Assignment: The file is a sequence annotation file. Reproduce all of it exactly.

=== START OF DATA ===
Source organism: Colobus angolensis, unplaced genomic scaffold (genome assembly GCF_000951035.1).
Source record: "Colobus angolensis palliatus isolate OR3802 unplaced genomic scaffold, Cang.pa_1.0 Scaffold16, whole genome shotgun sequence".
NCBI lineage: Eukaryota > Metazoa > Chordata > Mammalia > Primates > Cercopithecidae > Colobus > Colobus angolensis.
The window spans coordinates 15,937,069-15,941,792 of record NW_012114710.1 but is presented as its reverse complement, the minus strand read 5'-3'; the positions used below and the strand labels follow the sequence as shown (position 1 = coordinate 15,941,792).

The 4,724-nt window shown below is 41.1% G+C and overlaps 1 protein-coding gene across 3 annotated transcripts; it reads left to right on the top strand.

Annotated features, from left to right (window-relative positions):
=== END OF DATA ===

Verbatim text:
Source organism: Colobus angolensis, unplaced genomic scaffold (genome assembly GCF_000951035.1).
Source record: "Colobus angolensis palliatus isolate OR3802 unplaced genomic scaffold, Cang.pa_1.0 Scaffold16, whole genome shotgun sequence".
NCBI lineage: Eukaryota > Metazoa > Chordata > Mammalia > Primates > Cercopithecidae > Colobus > Colobus angolensis.
The window spans coordinates 15,937,069-15,941,792 of record NW_012114710.1 but is presented as its reverse complement, the minus strand read 5'-3'; the positions used below and the strand labels follow the sequence as shown (position 1 = coordinate 15,941,792).

The 4,724-nt window shown below is 41.1% G+C and overlaps 1 protein-coding gene across 3 annotated transcripts; it reads left to right on the top strand.

Annotated features, from left to right (window-relative positions):